Why Sudden Puffy Eye Bags with Existing Medical Conditions are Best Treated Non-Surgically First
Sudden under eye bags! From my ill health or bad luck? Are fillers viable for minor bags? I am 33 years old and healthy. I have no family history of bags. 5 viruses this year left me with colitis, and now petrositis. I was anemic and now have low iron. My eye bags came on quickly in May while on birth control.
I stopped because but I still had bags. I was on prednisone 2wks in June and bags went away! But it came back after stopping meds. Does this mean they are not fat but rather fluid or inflammation? Could petrositis indirectly cause this? Anemia? Are fillers a viable option until surgery can be afforded? Thank you for your question! Your question about sudden under eye bags and you revealed a medical history which certainly can be factor in the appearance of your facial appearance as well as having possibly a contributing factor to the progression of the under eye bags.
So, let me just give you an idea of what we do in our practice. I’m a cosmetic oculofacial plastic surgeon specializing in this area for almost over 20 years and I can tell you that many people come to us with different variations of a story like yours. Now you had recurrent viral infections and you’ve had petrositis and certainly stress when comes to this, it becomes almost like a common factor of a significant physical stress that can potentially contribute to the under eye bags. Now, the best way to figure out whether these puffy under eye bags are going to be there long term versus having variability is to understand first the anatomy. So what are the bags under the eyes? The bags under the eyes represent lower eyelid fat prolapse. Lower eyelid fat prolapse means the fat that is normally around your eyes pushes forward.
Now most of the time, even with a clinical history of sinus issues, allergies, sinus surgery, other related things or factors that can cause facial swelling, there is often still a hereditary factor. Now if it doesn’t run in your family, that may be just something to factor in when you’re thinking about your management. But, when people first notice under eye bags in the absence of a history like yours, they always mention that they have some good days and some not so good days. And as time goes on, they tend to have not so good days most of the time and that means that the puffiness is always present. Now given your current medical situation that’s still evolving especially with the anemia being a factor, it think that it is not unreasonable to consider a nonsurgical option such as the use of a filler like a hyaluronic acid. In our practice for under eye pockets that are very early and minimal, we do perform the application of hyaluronic acid such as Restylane placed into the tear trough area to try to soften the transition between the puffy bags and the valley underneath which makes the puffy bag look more puffy. A lot of times, a lot of doctors will be a little overzealous and try to fill in the area when someone has to much prolapse fat and then it just look terrible.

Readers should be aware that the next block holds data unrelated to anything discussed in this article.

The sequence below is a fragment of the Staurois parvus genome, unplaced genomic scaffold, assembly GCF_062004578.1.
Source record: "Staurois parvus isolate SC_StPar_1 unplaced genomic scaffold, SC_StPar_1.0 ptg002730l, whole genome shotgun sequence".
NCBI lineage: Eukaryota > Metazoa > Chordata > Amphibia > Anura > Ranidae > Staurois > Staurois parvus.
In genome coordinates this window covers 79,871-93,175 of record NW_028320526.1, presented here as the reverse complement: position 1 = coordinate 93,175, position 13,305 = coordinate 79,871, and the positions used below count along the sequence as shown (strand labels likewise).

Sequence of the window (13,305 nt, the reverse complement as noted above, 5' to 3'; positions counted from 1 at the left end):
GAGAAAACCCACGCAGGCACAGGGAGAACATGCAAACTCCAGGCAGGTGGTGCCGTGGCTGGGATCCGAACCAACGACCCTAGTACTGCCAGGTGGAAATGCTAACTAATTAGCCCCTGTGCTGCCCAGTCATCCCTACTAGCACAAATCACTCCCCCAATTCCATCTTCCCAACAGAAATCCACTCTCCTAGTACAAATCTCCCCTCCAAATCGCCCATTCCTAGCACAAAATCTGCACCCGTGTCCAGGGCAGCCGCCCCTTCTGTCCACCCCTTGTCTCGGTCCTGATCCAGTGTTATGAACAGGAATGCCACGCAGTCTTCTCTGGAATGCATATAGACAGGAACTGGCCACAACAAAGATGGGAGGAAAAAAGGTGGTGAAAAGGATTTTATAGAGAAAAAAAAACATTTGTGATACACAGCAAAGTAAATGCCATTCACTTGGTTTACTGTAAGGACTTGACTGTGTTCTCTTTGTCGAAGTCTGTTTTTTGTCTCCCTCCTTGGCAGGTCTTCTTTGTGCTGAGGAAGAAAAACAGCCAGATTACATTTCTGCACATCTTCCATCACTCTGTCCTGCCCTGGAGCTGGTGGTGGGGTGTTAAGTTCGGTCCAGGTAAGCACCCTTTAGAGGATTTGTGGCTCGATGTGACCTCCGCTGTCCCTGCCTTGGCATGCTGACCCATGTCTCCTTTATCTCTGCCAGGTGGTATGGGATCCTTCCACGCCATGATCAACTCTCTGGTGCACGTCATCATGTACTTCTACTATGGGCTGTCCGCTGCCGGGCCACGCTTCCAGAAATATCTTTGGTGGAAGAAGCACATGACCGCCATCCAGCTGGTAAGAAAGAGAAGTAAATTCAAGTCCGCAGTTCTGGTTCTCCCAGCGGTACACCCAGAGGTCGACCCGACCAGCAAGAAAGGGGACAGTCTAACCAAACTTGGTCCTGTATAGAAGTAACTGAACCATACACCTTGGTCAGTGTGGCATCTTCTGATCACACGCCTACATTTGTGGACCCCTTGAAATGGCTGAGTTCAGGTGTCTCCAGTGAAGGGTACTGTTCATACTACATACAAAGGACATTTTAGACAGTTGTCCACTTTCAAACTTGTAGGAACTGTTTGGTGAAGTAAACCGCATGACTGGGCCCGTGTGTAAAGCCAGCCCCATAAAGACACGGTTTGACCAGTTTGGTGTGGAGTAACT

Now you should also be mindful that hyaluronic acid fillers can also cause swelling. So the approach should be relatively conservative if you are going to try that first. In our practice, we commonly combine hyaluronic acid fillers with platelet-rich plasma. Platelet-rich plasma is derived from your own blood and it is the concentration of the healing and growth factors necessary for wound healing that helps improve the skin quality and acts very well in synergy with hyaluronic acid.
Again, with the issue of your medical history still influx, I think conservative measure are probably best explored rather than moving forward directly with surgery but at the same time, it is probably your benefit to not do any kind of intervention and observe whether or not the fat pockets are consistently there for weeks at a time so you could at least have a sense of the constant nature of the fat pockets being present. So again to summarize, suggesting that you consider a non-surgical option such as the use of hyaluronic acid filler to fill the tear trough after establishing that regardless of your physical health, whether it’s the viral issues, the recurrent infections, the petrositis, all those issues being relatively stable and the puffiness remains, then moving forward with a non-surgical intervention is probably worth exploring. So I hope that was helpful, I wish you the best of luck and thank you for your question!.
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